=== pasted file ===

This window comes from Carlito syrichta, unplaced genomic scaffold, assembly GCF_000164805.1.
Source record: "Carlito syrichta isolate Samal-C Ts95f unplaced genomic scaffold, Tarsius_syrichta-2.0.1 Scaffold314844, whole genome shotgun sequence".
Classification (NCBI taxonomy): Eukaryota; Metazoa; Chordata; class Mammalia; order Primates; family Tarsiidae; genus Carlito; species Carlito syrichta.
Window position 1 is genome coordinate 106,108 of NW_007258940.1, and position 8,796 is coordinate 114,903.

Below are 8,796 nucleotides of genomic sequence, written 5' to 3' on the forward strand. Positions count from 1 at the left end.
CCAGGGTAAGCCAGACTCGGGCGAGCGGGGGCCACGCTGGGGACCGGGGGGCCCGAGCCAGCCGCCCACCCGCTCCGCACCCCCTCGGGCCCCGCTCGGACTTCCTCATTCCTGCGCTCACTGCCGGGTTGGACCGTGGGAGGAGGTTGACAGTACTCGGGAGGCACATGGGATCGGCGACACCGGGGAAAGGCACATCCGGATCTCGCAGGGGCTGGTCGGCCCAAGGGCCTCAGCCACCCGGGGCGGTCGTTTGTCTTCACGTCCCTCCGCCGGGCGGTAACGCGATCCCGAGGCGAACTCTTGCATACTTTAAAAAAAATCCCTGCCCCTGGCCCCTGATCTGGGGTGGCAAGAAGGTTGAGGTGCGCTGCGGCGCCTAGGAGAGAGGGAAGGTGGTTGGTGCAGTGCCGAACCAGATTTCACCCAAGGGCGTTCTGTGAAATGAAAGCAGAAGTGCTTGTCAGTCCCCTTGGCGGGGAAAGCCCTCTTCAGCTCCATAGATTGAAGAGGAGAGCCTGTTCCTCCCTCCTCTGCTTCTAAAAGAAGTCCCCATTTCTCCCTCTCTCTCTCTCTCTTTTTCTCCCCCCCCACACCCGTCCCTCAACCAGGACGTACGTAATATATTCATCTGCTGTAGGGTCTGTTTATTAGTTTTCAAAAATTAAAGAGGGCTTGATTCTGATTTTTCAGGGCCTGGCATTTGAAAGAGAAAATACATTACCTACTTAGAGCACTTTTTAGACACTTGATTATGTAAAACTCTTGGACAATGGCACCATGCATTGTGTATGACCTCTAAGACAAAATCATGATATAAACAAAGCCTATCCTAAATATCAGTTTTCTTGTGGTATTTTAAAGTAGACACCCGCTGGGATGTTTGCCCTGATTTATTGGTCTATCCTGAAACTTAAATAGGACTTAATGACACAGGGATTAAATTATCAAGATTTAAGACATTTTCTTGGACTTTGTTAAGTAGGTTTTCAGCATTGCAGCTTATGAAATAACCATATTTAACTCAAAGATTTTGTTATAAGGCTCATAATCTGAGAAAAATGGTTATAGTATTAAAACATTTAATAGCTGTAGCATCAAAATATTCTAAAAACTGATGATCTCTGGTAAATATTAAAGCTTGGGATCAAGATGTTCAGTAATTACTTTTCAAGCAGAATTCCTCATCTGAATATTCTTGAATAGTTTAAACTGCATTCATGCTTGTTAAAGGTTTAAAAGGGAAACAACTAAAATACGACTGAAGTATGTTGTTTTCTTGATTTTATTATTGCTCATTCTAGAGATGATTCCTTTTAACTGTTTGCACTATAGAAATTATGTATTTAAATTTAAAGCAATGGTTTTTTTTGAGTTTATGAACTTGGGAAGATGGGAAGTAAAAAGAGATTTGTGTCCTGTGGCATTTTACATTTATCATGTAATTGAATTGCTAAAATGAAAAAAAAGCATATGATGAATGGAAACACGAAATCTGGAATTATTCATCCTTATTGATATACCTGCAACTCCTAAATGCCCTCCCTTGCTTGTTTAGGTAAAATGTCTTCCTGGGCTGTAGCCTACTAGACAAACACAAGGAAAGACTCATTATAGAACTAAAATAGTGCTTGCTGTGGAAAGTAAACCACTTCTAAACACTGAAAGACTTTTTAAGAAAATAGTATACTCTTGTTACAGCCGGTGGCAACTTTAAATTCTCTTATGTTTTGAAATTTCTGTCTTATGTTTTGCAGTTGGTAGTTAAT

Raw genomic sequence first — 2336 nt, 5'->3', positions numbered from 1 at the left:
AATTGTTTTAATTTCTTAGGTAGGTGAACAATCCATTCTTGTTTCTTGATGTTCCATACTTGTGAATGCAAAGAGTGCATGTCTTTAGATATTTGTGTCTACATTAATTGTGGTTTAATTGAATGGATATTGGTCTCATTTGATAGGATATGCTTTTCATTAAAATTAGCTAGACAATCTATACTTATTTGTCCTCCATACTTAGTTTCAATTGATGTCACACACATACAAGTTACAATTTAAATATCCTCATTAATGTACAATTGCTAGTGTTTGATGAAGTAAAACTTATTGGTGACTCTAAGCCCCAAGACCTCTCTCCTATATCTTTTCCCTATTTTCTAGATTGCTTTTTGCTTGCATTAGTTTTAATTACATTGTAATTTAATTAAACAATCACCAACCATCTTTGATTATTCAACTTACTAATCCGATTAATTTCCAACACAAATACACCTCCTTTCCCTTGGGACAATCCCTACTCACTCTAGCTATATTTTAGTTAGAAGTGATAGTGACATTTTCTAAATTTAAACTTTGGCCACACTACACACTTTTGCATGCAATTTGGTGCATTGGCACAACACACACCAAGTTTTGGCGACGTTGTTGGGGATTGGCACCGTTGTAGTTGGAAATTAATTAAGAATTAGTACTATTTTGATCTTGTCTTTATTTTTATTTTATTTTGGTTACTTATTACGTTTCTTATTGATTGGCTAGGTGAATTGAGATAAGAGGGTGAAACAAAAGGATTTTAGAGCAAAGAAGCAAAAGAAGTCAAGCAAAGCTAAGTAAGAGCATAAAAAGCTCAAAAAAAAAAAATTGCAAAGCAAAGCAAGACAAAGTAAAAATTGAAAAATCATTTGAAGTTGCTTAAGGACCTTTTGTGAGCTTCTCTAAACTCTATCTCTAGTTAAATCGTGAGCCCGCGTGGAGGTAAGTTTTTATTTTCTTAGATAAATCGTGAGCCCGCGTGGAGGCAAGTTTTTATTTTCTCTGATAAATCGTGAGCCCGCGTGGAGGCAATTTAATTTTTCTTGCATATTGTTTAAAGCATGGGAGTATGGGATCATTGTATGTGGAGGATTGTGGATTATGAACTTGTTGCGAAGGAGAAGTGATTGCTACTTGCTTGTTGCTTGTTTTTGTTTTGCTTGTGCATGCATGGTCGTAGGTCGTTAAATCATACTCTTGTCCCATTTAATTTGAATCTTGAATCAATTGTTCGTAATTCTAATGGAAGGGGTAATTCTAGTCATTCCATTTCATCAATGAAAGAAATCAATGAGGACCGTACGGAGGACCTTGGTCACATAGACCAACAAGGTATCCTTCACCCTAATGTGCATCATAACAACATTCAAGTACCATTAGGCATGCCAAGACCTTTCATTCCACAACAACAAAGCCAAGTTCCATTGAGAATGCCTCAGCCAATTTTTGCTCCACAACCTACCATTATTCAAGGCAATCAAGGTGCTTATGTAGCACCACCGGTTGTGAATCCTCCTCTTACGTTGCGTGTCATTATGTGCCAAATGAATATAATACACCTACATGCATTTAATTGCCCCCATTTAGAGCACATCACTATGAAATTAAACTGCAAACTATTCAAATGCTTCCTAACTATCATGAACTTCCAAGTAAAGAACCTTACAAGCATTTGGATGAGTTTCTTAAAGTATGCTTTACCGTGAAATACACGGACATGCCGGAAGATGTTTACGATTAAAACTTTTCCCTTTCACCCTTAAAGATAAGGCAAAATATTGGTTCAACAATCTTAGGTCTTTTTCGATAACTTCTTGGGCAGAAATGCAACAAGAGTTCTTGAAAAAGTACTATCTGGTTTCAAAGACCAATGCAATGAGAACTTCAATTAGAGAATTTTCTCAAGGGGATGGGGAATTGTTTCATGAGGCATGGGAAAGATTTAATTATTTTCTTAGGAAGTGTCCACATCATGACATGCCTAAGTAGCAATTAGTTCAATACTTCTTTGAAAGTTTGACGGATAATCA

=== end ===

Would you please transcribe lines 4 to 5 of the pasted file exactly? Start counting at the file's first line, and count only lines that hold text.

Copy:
Window position 1 is genome coordinate 106,108 of NW_007258940.1, and position 8,796 is coordinate 114,903.

Below are 8,796 nucleotides of genomic sequence, written 5' to 3' on the forward strand. Positions count from 1 at the left end.